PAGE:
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NHL ’12 video preview: EA Sports boasts ‘hat trick’ of innovations

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We don’t mean to rub it in, but opening night in October is a long way away. That being said, there are distractions for hockey fans who cannot get enough. Obviously, the 2011 NHL Entry Draft and free agent frenzy provided equal portions silliness and hope for puck enthusiasts. PHT will carry you through these warm, hockey-free months with updates regarding the latest moves, looks into the future and features to tickle your fancy.

One could probably consider September the month in which the light at the end of the tunnel gets a little bigger and brighter. That’s when training camp starts and it’s also the time of year when the next round of NHL video games are released. For the second consecutive year, it seems like EA Sports’ best-selling NHL series won’t have major competition (besides other sports games, TV shows and other bigger picture distractions) with the 2K series in road kill mode.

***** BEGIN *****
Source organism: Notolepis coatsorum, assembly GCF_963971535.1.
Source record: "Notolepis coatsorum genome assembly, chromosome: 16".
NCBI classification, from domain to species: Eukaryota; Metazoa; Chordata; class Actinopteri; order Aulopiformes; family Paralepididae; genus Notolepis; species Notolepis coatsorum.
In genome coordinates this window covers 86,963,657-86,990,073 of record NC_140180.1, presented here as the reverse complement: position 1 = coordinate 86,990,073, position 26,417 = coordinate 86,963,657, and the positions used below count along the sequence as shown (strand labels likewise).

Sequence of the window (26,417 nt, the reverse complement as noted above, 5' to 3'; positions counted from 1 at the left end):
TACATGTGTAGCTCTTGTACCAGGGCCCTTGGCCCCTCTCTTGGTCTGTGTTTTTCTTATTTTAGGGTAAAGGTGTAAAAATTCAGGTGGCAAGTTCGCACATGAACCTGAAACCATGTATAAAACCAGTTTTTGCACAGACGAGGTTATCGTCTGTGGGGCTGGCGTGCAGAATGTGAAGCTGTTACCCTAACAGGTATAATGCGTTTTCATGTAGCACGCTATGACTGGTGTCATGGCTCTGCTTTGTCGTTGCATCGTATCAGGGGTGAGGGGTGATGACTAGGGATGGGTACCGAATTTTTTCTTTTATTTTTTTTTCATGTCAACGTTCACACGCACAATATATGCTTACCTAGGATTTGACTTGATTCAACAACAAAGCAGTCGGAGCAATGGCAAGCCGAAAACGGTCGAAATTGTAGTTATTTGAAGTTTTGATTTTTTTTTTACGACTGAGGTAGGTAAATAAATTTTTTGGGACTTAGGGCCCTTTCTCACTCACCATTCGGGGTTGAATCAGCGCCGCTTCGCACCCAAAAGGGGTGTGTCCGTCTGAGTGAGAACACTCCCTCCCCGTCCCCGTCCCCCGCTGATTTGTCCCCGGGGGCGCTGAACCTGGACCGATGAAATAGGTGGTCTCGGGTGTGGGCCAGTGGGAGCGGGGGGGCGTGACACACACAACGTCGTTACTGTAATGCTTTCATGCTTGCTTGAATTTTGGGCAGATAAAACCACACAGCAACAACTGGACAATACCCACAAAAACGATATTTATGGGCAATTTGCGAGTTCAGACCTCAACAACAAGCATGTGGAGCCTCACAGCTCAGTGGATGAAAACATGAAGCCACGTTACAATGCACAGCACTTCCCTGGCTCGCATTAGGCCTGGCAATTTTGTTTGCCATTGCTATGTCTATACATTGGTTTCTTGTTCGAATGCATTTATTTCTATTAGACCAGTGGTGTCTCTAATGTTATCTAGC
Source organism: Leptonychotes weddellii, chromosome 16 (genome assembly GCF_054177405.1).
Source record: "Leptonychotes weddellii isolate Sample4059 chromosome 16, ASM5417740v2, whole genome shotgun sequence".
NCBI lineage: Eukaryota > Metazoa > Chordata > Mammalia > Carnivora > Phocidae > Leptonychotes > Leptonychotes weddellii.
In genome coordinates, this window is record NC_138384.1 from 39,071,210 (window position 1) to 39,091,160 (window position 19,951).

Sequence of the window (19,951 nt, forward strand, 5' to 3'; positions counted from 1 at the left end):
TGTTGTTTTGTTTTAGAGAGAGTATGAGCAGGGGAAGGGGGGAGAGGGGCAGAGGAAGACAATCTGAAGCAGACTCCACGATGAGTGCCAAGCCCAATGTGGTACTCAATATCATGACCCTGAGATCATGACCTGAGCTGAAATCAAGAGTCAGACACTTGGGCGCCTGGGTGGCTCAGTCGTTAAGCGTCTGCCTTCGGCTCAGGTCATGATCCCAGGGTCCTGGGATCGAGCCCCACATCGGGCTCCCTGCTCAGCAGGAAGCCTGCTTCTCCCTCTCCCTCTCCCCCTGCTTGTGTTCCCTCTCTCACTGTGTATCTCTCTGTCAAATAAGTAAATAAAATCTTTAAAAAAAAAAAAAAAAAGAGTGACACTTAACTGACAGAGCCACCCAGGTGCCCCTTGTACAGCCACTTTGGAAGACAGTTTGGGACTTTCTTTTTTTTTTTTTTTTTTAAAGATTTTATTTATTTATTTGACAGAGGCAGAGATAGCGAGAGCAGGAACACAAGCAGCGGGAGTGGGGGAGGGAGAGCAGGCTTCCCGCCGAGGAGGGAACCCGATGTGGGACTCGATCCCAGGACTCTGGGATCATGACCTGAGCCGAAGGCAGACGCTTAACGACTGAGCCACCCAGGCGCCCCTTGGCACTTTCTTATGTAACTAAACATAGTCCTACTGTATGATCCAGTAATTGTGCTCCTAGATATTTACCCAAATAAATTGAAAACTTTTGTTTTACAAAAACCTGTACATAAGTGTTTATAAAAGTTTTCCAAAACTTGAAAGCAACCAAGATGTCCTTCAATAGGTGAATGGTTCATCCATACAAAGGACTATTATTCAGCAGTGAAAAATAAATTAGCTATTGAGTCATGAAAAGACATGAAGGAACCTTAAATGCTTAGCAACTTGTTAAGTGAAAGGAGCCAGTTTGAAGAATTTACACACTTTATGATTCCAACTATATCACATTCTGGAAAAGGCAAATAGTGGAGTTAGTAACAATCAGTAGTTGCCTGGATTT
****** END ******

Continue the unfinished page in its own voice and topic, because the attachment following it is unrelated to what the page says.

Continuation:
For those who worry that the software giant will rest on its laurels without another puck-based game making them sweat, it seems like the company will try to bolster its impressive foundation. We’ve already covered the fact that the game will include a Winter Classic mode and shared the September 13 release date/first preview video, but EA provided a more complete view of the biggest changes in store for NHL ’12 recently.

EA unveiled its “hat trick” of innovations, which you can check out in this video from GameTrailers.com.

Vodpod videos no longer available.

Here are some of my observations about each innovation after watching that video and reading up on how these changes might impact the game.